Career Clinic

17th February 2012 at 00:00
This week, Professor John Howson answers questions about master's degrees and kick-starting a stalled career

Choosing a masters

I am looking for a university in the UK that offers a master's degree programme in education. Are there any that you would recommend? I am a UK citizen teaching abroad at present, but I would like to do my master's in the UK.

There are some part-time and distance-learning degrees specifically designed for those teaching overseas and in international schools. Such degrees are offered by UK, US and Australian universities, and it might be worth looking at all these countries.

You need to consider what you want from such a degree and how it might help your career in the future. There will be new models of learning within the next few years as videoconferencing and other technologies take a greater hold of the academic world.

However, in assessing any course, you need to consider how up to date the content is - as much as the method of delivery - and how much interaction you will have with others who are studying at the same time. This may not seem important, but the ability to reflect with others undertaking a similar learning experience can be a valuable part of any study programme. It is also worth checking what sort of tutorial help you will receive for any dissertation or extended essay components of the degree.

If you are teaching in a northern hemisphere country, then you will have no problem with the UK or US academic year, as it will fit in with your own teaching cycle. But if you are teaching in a southern hemisphere country, then an Australian university might offer a course that fits better into the cycle of the school year. As the fees for such courses are not generally regulated, you may want to consider who offers the best value for money as part of your criteria for evaluating them.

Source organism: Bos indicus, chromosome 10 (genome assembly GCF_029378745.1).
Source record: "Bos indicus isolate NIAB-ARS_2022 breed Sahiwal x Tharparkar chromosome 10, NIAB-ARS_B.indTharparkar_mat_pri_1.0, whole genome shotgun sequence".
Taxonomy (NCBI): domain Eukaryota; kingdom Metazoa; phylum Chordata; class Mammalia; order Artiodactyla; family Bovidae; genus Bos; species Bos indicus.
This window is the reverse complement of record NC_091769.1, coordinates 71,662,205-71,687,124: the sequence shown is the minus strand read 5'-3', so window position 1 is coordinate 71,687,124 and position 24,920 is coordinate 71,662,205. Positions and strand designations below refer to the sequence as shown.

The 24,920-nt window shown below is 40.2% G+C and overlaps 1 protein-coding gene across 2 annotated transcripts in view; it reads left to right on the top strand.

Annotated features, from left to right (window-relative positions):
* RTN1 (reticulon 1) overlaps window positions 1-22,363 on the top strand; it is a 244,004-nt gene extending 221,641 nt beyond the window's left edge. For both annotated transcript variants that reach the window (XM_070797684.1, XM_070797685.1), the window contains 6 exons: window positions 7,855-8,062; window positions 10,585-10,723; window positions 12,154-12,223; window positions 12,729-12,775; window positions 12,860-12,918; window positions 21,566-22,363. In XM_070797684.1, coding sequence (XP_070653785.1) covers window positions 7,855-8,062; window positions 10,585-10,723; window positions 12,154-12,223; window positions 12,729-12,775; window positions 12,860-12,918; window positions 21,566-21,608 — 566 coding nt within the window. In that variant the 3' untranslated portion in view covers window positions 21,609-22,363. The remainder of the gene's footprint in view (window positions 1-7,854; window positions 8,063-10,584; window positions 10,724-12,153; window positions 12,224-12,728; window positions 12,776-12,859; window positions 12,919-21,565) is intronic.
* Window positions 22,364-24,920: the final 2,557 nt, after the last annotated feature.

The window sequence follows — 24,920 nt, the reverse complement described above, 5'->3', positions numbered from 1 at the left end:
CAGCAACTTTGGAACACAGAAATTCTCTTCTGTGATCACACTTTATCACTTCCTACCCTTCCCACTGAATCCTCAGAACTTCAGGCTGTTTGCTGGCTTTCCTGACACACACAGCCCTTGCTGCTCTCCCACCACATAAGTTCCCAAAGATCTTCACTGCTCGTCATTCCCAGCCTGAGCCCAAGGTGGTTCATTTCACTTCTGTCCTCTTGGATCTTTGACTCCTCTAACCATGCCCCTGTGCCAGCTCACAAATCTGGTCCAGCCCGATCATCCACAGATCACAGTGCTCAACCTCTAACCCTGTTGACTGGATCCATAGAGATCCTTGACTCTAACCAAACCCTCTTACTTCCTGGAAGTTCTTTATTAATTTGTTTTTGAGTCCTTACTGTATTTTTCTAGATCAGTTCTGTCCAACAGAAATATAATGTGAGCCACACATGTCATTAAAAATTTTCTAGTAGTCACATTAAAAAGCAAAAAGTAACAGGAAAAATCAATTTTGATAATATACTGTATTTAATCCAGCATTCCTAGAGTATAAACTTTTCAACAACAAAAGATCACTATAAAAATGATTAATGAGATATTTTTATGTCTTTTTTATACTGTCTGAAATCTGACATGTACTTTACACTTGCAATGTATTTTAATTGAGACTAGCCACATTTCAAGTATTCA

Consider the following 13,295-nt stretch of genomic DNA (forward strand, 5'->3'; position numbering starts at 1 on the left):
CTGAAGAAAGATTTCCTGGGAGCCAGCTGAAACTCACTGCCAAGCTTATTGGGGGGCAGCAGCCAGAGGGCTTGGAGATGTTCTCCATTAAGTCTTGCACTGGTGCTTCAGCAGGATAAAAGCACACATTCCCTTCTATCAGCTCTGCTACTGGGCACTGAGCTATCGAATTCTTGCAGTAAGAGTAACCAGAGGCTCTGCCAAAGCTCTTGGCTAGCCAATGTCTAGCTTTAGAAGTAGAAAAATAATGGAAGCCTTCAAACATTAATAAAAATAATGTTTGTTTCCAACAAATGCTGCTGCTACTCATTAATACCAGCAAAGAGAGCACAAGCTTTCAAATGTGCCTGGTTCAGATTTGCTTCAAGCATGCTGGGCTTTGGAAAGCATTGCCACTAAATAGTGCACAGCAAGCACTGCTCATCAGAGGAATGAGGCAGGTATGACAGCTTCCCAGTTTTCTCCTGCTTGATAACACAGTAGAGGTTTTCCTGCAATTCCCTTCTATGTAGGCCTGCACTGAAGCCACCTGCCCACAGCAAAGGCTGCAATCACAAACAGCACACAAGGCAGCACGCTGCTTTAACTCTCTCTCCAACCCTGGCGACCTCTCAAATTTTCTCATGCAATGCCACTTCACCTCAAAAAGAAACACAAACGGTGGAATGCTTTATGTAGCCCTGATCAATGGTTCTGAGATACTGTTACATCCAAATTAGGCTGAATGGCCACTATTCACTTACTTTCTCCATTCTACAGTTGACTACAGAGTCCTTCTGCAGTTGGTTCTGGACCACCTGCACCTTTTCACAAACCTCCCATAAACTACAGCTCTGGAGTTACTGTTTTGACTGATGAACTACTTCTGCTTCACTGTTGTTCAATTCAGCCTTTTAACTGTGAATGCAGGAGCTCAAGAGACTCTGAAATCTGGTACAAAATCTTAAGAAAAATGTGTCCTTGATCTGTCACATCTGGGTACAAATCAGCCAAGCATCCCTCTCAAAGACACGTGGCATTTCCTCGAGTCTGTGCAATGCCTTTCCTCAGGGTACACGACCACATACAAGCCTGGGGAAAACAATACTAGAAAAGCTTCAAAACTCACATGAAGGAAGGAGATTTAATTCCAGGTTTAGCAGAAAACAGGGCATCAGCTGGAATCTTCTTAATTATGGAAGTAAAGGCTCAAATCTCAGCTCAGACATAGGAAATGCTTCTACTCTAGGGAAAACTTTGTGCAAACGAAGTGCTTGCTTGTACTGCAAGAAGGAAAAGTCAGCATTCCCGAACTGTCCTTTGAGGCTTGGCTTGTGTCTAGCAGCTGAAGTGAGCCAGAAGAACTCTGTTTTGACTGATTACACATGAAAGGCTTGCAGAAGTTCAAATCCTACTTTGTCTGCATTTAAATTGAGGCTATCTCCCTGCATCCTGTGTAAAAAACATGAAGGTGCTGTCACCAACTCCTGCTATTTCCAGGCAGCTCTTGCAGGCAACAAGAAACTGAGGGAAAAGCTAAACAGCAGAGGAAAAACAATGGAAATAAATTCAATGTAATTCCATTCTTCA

Reviving ambition

I am in my seventh year of teaching English in secondary education. When I began teaching, people predicted that I would be a head of department within five years. Since then, I feel my aspirations have vanished and I am not sure what direction my career should take.

If you are feeling demotivated, one place you can turn to for help is the Teacher Support Network (their hotline is 08000 562 561 and their website is www.teachersupport.info). They have staff who can talk through issues with you and help you understand why your aspirations may not have materialised.

However, the feelings you are experiencing are not unusual after a period in any job and this is a good time for you to take stock. If you do not want to go down the head of department route, becoming an advanced skills teacher would be the obvious alternative. Alternatively, you might consider a spell as an advisory teacher, then an adviser and perhaps an inspector - or you could choose a new long-term goal such as working in teacher education.

The downside is that these career routes may suffer as more funds are channelled directly to schools and there continues to be a lack of overall direction in professional support for teachers.

If you do not have a higher degree in education, now might be the time to consider studying for one, as I doubt you will make much more career progress without doing so. Being active in a subject association or other professional organisation is also often useful as an alternative to departmental leadership. Becoming a head of teaching or learning, if they have that position at your school, can help, too.

But most of all, you really do need to sit down and think about what would motivate you and what positives you have found during your career. You may be feeling demotivated, but with a potential 30-40 years of your working life left, it is too soon to give up. Hence my suggestion you talk to someone about your feelings and how you might recover a sense of direction.

Professor John Howson is our resident career expert, with 40 years in education, including spells as a teacher, academic, school recruitment researcher and government adviser.

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